He said the university was “proud to be the first historically white institution of higher education in a former slave state to formally admit African-American students.”

After six days, Pestello negotiated a 13-point agreement with three groups that helped organize the protest – Tribe X, the Black Student Alliance and the Metro St. Louis Coalition for Inclusion and Equality.

The agreement, now known as the Clock Tower Accords, marked the end of the Occupy SLU protest.

The agreement sparked a strong backlash on conservative websites, social media and with some alumni. Among the most contentious items on the list was the artwork.

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California Halts State Grants for Students at Corinthian’s Heald College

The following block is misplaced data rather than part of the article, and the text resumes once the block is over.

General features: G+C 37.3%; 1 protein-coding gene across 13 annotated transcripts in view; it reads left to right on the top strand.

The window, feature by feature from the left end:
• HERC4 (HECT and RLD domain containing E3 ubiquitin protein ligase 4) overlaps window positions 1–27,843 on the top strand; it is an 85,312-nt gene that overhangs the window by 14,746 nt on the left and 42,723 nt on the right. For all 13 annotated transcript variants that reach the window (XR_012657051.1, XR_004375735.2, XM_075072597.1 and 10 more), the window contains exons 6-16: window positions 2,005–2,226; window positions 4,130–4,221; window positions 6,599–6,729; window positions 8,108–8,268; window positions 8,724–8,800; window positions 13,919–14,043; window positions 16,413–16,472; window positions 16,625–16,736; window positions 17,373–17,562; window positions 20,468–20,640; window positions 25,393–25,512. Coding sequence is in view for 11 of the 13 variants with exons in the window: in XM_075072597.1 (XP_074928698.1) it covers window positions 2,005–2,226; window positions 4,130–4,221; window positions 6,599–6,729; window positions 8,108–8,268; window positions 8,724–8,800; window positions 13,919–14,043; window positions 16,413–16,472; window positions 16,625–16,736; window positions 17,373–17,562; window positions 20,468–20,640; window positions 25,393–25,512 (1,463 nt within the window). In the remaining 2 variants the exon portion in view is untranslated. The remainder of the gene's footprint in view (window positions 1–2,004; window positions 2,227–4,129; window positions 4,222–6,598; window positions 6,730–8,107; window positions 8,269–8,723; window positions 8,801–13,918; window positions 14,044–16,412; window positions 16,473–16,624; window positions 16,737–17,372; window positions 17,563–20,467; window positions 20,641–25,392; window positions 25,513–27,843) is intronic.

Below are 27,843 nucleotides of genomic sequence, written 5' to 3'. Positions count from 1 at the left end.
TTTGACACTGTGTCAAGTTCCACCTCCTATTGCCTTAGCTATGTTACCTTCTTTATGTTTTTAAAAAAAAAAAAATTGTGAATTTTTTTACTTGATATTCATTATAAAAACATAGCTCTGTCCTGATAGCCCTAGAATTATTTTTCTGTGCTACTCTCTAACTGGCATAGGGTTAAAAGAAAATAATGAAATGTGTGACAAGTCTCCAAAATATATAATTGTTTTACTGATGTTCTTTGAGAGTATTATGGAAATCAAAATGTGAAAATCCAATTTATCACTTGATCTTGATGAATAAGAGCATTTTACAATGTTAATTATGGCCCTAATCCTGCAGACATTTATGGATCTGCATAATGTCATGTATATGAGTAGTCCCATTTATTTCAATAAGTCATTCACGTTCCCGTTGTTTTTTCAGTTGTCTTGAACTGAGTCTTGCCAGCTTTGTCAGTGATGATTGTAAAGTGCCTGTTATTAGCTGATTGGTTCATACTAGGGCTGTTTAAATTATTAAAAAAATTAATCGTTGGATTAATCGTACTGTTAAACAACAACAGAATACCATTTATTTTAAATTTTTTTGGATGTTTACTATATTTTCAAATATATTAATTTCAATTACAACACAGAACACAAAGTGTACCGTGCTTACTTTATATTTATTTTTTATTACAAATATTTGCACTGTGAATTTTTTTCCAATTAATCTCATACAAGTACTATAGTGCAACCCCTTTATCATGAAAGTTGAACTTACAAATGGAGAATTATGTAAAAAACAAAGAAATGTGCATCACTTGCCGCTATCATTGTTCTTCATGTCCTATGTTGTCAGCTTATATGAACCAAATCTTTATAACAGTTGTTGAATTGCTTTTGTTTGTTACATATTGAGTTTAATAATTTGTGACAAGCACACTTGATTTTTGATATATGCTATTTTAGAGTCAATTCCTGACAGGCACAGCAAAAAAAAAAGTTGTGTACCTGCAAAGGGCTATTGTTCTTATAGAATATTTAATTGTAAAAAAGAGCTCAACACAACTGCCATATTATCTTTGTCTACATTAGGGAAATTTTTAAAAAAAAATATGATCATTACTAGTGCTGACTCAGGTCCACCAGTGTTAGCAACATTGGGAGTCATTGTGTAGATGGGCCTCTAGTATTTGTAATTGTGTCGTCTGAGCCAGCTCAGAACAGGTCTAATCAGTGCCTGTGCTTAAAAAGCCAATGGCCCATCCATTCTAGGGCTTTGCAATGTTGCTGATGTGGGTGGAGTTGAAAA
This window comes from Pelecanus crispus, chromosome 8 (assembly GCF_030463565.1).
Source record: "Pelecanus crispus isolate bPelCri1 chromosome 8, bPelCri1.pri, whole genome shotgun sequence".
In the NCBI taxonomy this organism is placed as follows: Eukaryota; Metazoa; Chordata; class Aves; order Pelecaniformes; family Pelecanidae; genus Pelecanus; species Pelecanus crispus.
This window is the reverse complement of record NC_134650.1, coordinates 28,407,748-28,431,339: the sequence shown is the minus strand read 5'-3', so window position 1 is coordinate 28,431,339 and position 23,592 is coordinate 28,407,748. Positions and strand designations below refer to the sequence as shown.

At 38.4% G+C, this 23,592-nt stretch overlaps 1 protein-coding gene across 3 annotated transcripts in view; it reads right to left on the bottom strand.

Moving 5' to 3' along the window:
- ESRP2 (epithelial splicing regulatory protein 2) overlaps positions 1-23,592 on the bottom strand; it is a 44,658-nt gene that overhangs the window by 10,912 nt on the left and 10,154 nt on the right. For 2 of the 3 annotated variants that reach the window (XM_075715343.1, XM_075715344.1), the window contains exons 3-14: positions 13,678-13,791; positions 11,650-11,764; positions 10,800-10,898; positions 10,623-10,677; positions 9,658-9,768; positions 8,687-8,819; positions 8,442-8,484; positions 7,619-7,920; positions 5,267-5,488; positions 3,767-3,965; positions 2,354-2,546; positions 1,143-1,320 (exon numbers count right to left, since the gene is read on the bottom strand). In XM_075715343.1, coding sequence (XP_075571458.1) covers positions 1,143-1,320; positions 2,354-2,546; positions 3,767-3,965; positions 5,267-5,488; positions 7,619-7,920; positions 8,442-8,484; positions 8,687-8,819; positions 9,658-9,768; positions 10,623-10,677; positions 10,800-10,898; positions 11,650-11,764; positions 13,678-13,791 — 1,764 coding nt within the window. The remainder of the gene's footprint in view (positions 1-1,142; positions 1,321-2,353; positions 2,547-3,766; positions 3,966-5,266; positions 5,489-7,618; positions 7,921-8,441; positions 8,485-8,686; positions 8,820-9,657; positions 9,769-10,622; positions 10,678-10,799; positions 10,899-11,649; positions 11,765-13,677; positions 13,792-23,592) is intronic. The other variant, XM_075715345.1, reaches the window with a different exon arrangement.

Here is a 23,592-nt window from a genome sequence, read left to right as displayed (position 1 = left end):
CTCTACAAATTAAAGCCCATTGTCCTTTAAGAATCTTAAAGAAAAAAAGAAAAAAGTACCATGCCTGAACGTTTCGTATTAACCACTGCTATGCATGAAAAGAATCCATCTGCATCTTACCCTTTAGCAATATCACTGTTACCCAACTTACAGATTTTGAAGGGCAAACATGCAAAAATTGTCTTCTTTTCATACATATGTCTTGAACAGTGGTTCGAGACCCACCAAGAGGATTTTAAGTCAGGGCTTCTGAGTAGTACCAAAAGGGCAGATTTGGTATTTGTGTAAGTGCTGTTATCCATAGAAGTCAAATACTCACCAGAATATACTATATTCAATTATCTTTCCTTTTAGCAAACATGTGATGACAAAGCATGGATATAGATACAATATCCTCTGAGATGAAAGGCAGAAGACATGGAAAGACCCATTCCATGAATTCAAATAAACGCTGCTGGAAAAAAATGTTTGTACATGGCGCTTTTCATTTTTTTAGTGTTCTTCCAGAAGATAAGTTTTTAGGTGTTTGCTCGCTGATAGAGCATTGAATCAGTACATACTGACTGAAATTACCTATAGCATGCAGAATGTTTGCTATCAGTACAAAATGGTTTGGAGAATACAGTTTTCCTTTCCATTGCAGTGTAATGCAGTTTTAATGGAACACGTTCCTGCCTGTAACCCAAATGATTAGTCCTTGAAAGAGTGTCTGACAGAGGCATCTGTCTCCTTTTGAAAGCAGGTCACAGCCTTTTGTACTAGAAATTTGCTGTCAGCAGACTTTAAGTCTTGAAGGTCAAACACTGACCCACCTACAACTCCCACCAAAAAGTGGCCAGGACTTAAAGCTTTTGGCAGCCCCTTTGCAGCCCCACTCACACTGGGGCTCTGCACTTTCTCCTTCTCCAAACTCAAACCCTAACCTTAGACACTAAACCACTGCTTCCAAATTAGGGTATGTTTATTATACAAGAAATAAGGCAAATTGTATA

The California Student Aid Commission has halted state-tuition grants known as Cal Grants to students attending Heald College campuses of the troubled for-profit educator Corinthian Colleges Inc., The Wall Street Journal reported.

The move came after administrators at Heald’s 10 California locations failed to provide the commission with updated and audited financial statements. The cutoff is said to affect nearly 4,500 Heald students, though not ones who attend Heald institutions in Hawaii and…


Grand Jury Declines to Indict U. of Kentucky Athlete on Rape Charge

A grand jury in Kentucky has declined to indict a University of Kentucky football player who was suspended from the team last fall after being charged with rape.

Lloyd Tubman, a freshman defensive end, had been arrested and charged in October and pleaded not guilty. The Fayette County commonwealth’s attorney, Ray Larson, said on Wednesday that the grand jury had decided not to return an indictment. He added that Mr. Tubman would face no more charges from the local prosecutor’s office.